Who knows anything about R.J. Kell?
CBA has one interesting looking item by him;
KELL (R J ) [Open letter dated November 12th, 1909 and commencing,] "To those needing information in view of the false charges circulated from Tunbridge Wells." [Marked] ("Private.") (Bromley, R.J.K., 1909.) 7p. 7". (G60675/KR11857) 689
And Noel also mentions him in connection with the TW division;
At this time, the late highly respected Mr. B. J. Kell was
at Tunbridge Wells for a few days, “in entire ignorance," he
says, “of ichat had been going on.”
Mr. W. M. Sibthorpe took him into his private room, and
he heard from him details of the meeting’s difficulties.
At Mr. Kell’s suggestion, a meeting was convened, to
bring the Accuser (Mr. W. M. Sibthorpe) and the Accused
(Mr. C. Strange) face to face.
2nd. Charge against Mr. C. S. was concerning a mat-
ter in connection with his son. Mr. E. J. Kell says, “If
any man ever was cleared of an imputation against him, Mr.
C. S. was cleared of this, in my presence in July, 1900.”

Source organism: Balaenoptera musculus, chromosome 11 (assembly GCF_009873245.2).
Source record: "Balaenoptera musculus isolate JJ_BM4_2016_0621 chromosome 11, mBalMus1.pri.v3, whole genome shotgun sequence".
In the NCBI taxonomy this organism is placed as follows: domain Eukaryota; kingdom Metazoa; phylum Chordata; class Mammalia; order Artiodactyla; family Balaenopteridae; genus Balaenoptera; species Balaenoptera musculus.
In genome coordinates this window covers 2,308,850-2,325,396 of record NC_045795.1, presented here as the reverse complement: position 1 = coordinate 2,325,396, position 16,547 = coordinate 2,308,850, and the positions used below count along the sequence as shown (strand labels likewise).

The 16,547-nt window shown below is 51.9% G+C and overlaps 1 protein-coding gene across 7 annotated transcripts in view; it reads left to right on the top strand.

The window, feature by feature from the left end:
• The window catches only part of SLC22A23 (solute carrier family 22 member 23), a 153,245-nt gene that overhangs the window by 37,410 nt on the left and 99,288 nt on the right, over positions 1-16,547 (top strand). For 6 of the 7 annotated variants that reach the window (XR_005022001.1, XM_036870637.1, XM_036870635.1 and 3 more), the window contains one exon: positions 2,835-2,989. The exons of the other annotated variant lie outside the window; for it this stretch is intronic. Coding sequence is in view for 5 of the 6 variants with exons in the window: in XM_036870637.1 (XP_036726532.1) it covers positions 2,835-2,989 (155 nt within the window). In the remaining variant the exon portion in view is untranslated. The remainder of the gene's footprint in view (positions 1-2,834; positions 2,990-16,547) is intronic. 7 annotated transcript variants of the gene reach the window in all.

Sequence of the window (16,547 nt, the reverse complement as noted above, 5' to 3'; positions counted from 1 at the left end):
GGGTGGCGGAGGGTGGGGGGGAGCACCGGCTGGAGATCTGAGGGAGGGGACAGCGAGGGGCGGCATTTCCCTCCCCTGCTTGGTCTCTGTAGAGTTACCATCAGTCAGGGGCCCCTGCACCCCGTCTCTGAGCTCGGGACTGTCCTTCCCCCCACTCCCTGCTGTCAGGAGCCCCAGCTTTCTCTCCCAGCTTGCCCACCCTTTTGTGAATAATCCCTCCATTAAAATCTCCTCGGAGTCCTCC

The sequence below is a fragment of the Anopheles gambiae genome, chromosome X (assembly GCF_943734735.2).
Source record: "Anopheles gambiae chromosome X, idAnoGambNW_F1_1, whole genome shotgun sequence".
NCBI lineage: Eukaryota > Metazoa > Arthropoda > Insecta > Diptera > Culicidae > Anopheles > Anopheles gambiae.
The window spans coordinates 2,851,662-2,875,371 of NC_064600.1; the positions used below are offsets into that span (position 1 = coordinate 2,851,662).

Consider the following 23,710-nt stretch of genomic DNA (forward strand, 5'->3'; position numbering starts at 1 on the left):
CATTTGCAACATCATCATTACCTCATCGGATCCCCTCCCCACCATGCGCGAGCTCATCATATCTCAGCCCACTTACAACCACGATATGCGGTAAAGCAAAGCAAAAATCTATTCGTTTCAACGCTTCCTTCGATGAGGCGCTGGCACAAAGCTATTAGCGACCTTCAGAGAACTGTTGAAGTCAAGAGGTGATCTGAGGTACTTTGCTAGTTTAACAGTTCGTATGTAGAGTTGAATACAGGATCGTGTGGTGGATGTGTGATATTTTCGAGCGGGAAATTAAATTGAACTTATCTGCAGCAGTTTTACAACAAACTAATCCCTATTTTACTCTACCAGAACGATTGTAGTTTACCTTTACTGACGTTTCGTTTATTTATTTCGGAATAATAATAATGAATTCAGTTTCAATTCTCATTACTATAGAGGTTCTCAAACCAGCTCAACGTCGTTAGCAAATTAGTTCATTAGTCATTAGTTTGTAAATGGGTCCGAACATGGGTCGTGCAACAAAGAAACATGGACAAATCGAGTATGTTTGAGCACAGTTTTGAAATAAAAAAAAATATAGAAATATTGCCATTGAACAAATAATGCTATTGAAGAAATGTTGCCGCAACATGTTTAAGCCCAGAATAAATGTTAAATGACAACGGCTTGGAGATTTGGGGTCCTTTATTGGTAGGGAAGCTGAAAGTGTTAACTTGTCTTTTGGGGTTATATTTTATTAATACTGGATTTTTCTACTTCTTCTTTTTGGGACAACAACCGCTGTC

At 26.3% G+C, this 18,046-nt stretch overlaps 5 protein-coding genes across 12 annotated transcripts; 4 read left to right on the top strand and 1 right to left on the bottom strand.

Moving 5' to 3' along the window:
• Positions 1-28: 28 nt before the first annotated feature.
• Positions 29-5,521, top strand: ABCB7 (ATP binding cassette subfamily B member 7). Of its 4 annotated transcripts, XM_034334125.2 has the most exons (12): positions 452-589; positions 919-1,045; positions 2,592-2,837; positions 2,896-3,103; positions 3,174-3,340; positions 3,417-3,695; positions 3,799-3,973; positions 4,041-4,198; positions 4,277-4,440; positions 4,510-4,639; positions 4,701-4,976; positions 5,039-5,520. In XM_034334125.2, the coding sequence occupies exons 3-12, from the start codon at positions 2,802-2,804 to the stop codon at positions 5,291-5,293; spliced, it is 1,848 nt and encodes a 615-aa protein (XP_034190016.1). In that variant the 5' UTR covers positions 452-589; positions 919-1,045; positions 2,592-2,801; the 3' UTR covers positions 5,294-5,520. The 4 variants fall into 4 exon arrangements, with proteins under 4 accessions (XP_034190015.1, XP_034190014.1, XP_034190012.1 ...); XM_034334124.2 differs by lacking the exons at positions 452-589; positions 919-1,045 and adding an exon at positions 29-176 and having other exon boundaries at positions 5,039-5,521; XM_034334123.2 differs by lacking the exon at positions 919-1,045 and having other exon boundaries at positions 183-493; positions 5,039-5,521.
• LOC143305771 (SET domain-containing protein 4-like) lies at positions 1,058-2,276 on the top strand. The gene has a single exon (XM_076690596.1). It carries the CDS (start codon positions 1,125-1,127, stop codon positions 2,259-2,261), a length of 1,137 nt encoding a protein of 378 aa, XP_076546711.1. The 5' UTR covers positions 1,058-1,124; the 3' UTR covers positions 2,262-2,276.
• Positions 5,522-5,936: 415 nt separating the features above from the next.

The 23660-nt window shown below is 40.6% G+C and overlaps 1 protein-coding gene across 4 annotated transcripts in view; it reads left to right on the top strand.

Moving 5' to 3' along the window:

3rd. Charge against Mr. C. S. was, that he sought to
bring reproach and discredit upon the meeting at Tunbridge
Wells. This charge could not he sustained. Mr. R. J. Kell
says, “There was not the slightest proof or justification for
Mr. Kell asserts that “All the brothers professed them-
selves perfectly satisfied with the way Mr. C. S. replied to
Mr. W. M. Sibthorpe ; and, with the humbling and sorrow he
(Mr. C. S.) on his part, had expressed. Mr. W. M. Sib-
thorpe does not deny expressions of sorrow; but main-
tains they are not genuine” !
Mr. Kell further states that, on his return to London,
he wrote to Mr. Harborow, strongly protesting against the
spirit manifested by Mr. W. M. Sibthorpe towards Mr. C. S.
and Ms family.*
Mr. Kell also says that, “it appears from a letter (March
1, 1904) of Mr. Harborow’s, that what took place in my
presence in 1900, was practically repeated at a meeting of
seven brothers in 1902.”